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Abu Dhabi, UAESunday 21 April 2019

‘It’s easy to make people cry, not so easy to make them laugh’, says Italian baritone Massimo Cavalletti

Diversity and inclusivity might be the cornerstones of Dubai Opera's genre-hopping opening months – with everything from West End musicals to a magic show coming up – but the venue's serious pedigree will be established over launch weekend with the staging of two classic operas.
Massimo Cavalletti. Brescia /Amisano © Teatro alla Scala
Massimo Cavalletti. Brescia /Amisano © Teatro alla Scala

Diversity and inclusivity are the cornerstones of Dubai Opera’s genre-hopping opening months – with everything from West End musicals to a magic show coming up – but the venue’s serious pedigree will be established over launch weekend with the staging of two classic operas.

Following Placido Domingo’s gala opening show on Wednesday (August 31), Thursday (September 1) the new venue will stage a performance of Bizet’s The Pearl Fishers, a touching nod to the country’s past.

Best remembered for the male duet Au Fond du Temple Saint, Bizet wrote the three-act opera in 1863 when he was in his early 20s, paving the way for the landmark Carmen a decade later. It will also be performed on Saturday, September 3.

On Friday, September 2 meanwhile, there will be a performance of Rossini’s much-loved comedic masterpiece The Barber of Seville, which is ranked as the sixth most-performed opera by Operabase. An encore performance will take place on Sunday, September 4.

Both operas will be presented by the orchestra of Trieste’s Fondazione Teatro Lirico Giuseppe Verdi, who will also back Domingo, and remain in town for a sixth night on Monday, September 5 to host Opera Without Words, a gala celebrating some of the most memorable instrumental overtures, preludes and interludes from Italian opera.

Being Figaro

Celebrated Italian baritone Massimo Cavalletti takes the starring role in The Barber of Seville as the titular cupid coiffeur, Figaro.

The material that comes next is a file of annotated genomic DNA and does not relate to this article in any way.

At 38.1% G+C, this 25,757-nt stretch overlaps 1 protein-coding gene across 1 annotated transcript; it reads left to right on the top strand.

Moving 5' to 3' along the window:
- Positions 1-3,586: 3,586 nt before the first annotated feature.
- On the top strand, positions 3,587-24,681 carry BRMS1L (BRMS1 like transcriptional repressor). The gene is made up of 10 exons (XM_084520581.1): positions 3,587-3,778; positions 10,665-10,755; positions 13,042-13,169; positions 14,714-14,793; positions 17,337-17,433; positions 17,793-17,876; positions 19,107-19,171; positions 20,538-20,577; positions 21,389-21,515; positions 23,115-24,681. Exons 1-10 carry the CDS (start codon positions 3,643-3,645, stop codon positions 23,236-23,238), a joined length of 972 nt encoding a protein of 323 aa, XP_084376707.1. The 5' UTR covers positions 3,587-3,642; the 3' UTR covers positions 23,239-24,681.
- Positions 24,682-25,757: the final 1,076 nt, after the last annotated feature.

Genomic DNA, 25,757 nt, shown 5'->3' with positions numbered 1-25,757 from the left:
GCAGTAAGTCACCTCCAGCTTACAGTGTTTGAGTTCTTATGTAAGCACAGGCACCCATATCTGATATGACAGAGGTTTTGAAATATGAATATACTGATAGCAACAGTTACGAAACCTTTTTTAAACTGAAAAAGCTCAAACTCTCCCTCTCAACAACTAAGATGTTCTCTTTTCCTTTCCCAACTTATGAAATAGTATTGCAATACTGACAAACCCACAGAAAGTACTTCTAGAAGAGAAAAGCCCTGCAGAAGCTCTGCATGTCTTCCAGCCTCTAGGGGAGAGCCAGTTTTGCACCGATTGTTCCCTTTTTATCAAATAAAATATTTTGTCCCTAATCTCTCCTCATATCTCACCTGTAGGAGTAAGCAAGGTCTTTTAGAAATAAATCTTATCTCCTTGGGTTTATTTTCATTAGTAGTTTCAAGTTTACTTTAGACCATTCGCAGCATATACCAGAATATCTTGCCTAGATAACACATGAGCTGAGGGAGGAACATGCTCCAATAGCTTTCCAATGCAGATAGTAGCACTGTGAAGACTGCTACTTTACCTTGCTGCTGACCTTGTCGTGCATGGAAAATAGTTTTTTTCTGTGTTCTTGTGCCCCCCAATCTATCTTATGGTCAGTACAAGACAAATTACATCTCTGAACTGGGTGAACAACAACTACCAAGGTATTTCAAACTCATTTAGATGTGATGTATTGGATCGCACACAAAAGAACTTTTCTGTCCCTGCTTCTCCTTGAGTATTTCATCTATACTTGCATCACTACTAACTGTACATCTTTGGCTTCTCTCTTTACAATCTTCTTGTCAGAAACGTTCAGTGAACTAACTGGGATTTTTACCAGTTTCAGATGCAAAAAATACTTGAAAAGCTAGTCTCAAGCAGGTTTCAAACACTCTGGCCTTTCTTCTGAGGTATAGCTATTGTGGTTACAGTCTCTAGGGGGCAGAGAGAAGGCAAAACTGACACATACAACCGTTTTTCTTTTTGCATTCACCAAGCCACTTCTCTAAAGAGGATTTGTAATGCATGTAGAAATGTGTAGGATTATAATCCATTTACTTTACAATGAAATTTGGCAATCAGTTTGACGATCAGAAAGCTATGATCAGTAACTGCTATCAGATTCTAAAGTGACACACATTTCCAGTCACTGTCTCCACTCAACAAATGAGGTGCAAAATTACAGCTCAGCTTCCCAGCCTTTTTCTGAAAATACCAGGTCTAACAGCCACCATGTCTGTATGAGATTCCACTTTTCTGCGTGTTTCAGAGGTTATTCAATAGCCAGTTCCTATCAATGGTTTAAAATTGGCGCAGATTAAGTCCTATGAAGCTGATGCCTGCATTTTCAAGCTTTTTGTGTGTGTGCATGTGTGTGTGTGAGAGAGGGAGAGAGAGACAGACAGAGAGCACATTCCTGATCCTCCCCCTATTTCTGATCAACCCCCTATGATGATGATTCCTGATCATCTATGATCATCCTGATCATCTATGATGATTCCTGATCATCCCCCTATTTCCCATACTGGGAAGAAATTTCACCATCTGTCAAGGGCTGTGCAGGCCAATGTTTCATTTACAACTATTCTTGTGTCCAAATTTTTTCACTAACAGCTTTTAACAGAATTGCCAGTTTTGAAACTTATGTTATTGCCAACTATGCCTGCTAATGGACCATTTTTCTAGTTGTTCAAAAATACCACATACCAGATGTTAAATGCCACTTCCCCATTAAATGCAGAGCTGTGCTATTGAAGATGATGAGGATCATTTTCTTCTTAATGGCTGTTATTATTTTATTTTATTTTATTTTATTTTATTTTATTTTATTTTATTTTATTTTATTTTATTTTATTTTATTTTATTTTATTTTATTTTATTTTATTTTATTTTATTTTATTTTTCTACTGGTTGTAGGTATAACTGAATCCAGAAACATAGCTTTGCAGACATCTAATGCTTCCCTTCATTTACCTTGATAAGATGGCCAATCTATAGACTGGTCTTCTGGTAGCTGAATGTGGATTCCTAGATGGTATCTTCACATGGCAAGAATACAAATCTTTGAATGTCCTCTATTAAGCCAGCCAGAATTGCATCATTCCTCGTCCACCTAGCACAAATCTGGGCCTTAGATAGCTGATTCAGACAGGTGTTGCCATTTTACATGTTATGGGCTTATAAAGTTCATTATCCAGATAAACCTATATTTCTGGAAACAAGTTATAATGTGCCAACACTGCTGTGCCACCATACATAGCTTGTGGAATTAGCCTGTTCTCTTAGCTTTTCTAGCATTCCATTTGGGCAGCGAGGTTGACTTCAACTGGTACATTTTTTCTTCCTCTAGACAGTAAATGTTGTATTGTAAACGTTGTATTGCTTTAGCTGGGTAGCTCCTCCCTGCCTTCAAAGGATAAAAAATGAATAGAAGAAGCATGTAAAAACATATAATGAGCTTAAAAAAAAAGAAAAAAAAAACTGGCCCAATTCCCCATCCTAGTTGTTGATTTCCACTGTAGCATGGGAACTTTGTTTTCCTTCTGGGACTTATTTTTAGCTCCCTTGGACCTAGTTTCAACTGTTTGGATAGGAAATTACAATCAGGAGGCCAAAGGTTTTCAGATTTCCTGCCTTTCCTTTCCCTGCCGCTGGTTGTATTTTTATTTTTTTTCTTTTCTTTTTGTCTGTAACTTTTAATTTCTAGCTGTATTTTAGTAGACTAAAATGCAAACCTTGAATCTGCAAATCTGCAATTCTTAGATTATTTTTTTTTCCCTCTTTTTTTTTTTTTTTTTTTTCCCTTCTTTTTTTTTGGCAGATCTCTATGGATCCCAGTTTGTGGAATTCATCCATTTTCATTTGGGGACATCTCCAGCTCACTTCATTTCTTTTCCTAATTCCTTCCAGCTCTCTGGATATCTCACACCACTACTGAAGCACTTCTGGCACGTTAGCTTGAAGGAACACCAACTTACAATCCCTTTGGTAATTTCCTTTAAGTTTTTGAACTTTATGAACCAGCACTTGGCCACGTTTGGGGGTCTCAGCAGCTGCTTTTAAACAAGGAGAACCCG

A matchmaker who becomes embroiled in subterfuge to help lovestruck Count Almaviva marry Rosina – stealing her away from her scheming guardian, Bartolo – Figaro has gone down as one of 18th-century opera’s best-loved comedic foils.

“Figaro is like a storm in the repertory,” says Cavalletti. “His character is very inventive for Rossini’s age – when he arrived, everything changed.”

Already established as a comic hero in Mozart’s The Marriage of Figaro in 1786, Rossini used the same 1775 French play that inspired Mozart – Beaumarchais’s The Barber of Seville – as the basis for his opera of the same name.

The arrival onstage of Rossini’s Figaro is signalled by Largo al Factotum, one of the most famous arias in opera. Despite having performed the role several times – including a run at Milan’s historic La Scala last summer – it remains a precious moment for Cavalletti.

“This is my entry, and it stops the stage,” he says. “When I arrive, it’s a tsunami that destroys everything before and everyone after.”

The 38-year-old Cavalletti has tackled many of opera’s biggest roles, including Marcello in La Bohème, Falstaff’s Ford, Rodrigo in Don Carlo and, most recently, the title character’s brother in the Met’s new production of Manon Lescaut. Yet Rossini’s funny Figaro presents unique challenges.

“It’s easy to make people cry – but not so easy to make them smile,” he says. “It’s a very hard role – if you were to weigh me after the performance, I am sure I will be at least two kilos lighter, because Figaro is running and jumping around the stage all night. I hope the air conditioning will be on in Dubai – or it will be three kilos.”

Cavalletti has few concerns about acting an ambassador for opera in unconquered territories, stressing the inclusivity of Rossini’s score and the production by the Trieste company, with whom he is working for the first time.

“I don’t know anything about how people [in Dubai] feel about opera – but I do know they will see a very funny and clear show – very easy to understand for a new audience that has never seen opera before,” he says.

“I’ve performed opera all over the world, and some emotions are the same everywhere – everyone understands love.”

• Tickets from Dh300, visit www.dubaiopera.com

rgarratt@thenational.ae

Updated: August 30, 2016 04:00 AM

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